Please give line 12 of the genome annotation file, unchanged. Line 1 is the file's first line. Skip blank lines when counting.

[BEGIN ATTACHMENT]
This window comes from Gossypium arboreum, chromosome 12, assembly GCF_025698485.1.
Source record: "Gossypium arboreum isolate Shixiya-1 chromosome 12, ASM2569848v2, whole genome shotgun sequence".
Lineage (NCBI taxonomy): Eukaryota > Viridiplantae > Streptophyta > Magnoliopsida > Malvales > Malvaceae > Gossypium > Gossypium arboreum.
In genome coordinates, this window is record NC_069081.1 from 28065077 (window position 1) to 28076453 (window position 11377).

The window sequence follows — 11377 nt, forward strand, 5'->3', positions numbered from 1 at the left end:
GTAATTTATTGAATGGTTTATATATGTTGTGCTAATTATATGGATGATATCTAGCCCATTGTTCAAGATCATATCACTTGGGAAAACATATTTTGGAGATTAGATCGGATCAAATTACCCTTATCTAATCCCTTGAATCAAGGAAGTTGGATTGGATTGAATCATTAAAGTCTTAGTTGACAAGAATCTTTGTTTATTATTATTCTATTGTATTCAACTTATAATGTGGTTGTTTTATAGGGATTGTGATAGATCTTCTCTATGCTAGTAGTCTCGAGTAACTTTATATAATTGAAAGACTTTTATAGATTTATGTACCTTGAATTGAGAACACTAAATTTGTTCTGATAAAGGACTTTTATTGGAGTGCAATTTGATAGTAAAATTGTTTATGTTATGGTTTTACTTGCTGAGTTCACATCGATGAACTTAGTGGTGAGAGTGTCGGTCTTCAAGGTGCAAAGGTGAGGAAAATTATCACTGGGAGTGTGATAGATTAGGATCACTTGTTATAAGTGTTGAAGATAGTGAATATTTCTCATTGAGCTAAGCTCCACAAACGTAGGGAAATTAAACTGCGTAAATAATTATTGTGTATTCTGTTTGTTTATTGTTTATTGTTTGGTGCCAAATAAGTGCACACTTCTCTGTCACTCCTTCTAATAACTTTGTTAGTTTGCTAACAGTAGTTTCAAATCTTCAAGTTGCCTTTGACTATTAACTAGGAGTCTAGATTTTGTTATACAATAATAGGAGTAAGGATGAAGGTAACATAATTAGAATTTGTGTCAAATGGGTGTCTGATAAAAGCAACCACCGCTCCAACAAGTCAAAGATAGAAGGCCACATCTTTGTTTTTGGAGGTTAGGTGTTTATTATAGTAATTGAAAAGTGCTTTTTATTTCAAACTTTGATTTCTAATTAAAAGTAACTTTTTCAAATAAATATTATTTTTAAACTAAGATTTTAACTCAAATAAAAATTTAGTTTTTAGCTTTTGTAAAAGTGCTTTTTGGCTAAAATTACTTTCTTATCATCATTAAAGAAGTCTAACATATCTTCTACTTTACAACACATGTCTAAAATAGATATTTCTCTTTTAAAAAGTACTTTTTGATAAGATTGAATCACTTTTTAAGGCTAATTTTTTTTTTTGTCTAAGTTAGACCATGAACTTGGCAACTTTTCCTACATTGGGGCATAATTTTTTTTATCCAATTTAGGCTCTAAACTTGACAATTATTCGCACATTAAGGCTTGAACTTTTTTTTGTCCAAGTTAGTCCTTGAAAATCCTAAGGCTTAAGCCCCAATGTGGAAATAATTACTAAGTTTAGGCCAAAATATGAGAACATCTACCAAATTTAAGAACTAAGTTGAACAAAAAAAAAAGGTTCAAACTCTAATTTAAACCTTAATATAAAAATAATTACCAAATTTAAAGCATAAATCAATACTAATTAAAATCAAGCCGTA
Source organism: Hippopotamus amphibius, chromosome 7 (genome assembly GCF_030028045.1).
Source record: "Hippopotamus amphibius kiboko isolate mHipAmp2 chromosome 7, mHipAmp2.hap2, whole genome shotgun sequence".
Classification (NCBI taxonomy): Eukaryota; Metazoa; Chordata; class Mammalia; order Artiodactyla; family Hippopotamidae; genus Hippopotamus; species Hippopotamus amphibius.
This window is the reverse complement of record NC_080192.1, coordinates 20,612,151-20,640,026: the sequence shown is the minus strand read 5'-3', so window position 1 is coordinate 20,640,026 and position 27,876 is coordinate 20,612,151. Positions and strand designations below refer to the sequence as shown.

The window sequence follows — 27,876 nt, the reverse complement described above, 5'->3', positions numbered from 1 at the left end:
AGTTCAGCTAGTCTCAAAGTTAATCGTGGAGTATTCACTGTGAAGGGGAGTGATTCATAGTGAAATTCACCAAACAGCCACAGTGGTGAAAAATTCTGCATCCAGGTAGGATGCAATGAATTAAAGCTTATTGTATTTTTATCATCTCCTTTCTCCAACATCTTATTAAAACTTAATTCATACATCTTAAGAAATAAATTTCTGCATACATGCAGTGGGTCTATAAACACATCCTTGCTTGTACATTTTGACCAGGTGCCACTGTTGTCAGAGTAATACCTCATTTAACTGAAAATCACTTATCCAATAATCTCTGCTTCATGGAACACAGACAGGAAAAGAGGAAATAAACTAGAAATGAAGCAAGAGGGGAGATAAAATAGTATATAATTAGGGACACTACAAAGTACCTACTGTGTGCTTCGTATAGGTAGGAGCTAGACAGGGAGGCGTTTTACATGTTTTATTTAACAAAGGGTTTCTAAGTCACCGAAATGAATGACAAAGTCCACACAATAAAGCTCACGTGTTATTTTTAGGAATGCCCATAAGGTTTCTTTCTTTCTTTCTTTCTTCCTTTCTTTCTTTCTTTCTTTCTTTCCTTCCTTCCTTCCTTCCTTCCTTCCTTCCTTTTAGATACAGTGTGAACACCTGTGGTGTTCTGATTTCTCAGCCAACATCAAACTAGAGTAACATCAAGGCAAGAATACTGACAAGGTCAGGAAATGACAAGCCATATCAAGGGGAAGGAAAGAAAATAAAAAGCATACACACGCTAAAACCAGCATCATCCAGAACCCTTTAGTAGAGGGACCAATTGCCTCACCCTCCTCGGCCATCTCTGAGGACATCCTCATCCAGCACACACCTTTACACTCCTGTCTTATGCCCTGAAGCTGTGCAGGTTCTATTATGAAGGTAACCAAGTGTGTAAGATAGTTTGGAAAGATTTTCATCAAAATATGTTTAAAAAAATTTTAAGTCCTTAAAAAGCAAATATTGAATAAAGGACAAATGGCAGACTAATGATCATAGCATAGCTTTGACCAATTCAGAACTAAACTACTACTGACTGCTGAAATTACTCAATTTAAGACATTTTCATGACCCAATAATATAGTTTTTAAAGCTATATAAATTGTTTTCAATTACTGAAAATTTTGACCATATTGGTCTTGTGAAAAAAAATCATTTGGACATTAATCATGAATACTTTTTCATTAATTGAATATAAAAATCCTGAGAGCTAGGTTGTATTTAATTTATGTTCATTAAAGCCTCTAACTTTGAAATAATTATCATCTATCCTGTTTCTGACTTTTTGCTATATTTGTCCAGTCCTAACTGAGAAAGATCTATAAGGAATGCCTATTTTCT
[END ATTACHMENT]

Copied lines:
AGTTCAGCTAGTCTCAAAGTTAATCGTGGAGTATTCACTGTGAAGGGGAGTGATTCATAGTGAAATTCACCAAACAGCCACAGTGGTGAAAAATTCTGCATCCAGGTAGGATGCAATGAATTAAAGCTTATTGTATTTTTATCATCTCCTTTCTCCAACATCTTATTAAAACTTAATTCATACATCTTAAGAAATAAATTTCTGCATACATGCAGTGGGTCTATAAACACATCCTTGCTTGTACATTTTGACCAGGTGCCACTGTTGTCAGAGTAATACCTCATTTAACTGAAAATCACTTATCCAATAATCTCTGCTTCATGGAACACAGACAGGAAAAGAGGAAATAAACTAGAAATGAAGCAAGAGGGGAGATAAAATAGTATATAATTAGGGACACTACAAAGTACCTACTGTGTGCTTCGTATAGGTAGGAGCTAGACAGGGAGGCGTTTTACATGTTTTATTTAACAAAGGGTTTCTAAGTCACCGAAATGAATGACAAAGTCCACACAATAAAGCTCACGTGTTATTTTTAGGAATGCCCATAAGGTTTCTTTCTTTCTTTCTTTCTTCCTTTCTTTCTTTCTTTCTTTCTTTCCTTCCTTCCTTCCTTCCTTCCTTCCTTCCTTTTAGATACAGTGTGAACACCTGTGGTGTTCTGATTTCTCAGCCAACATCAAACTAGAGTAACATCAAGGCAAGAATACTGACAAGGTCAGGAAATGACAAGCCATATCAAGGGGAAGGAAAGAAAATAAAAAGCATACACACGCTAAAACCAGCATCATCCAGAACCCTTTAGTAGAGGGACCAATTGCCTCACCCTCCTCGGCCATCTCTGAGGACATCCTCATCCAGCACACACCTTTACACTCCTGTCTTATGCCCTGAAGCTGTGCAGGTTCTATTATGAAGGTAACCAAGTGTGTAAGATAGTTTGGAAAGATTTTCATCAAAATATGTTTAAAAAAATTTTAAGTCCTTAAAAAGCAAATATTGAATAAAGGACAAATGGCAGACTAATGATCATAGCATAGCTTTGACCAATTCAGAACTAAACTACTACTGACTGCTGAAATTACTCAATTTAAGACATTTTCATGACCCAATAATATAGTTTTTAAAGCTATATAAATTGTTTTCAATTACTGAAAATTTTGACCATATTGGTCTTGTGAAAAAAAATCATTTGGACATTAATCATGAATACTTTTTCATTAATTGAATATAAAAATCCTGAGAGCTAGGTTGTATTTAATTTATGTTCATTAAAGCCTCTAACTTTGAAATAATTATCATCTATCCTGTTTCTGACTTTTTGCTATATTTGTCCAGTCCTAACTGAGAAAGATCTATAAGGAATGCCTATTTTCT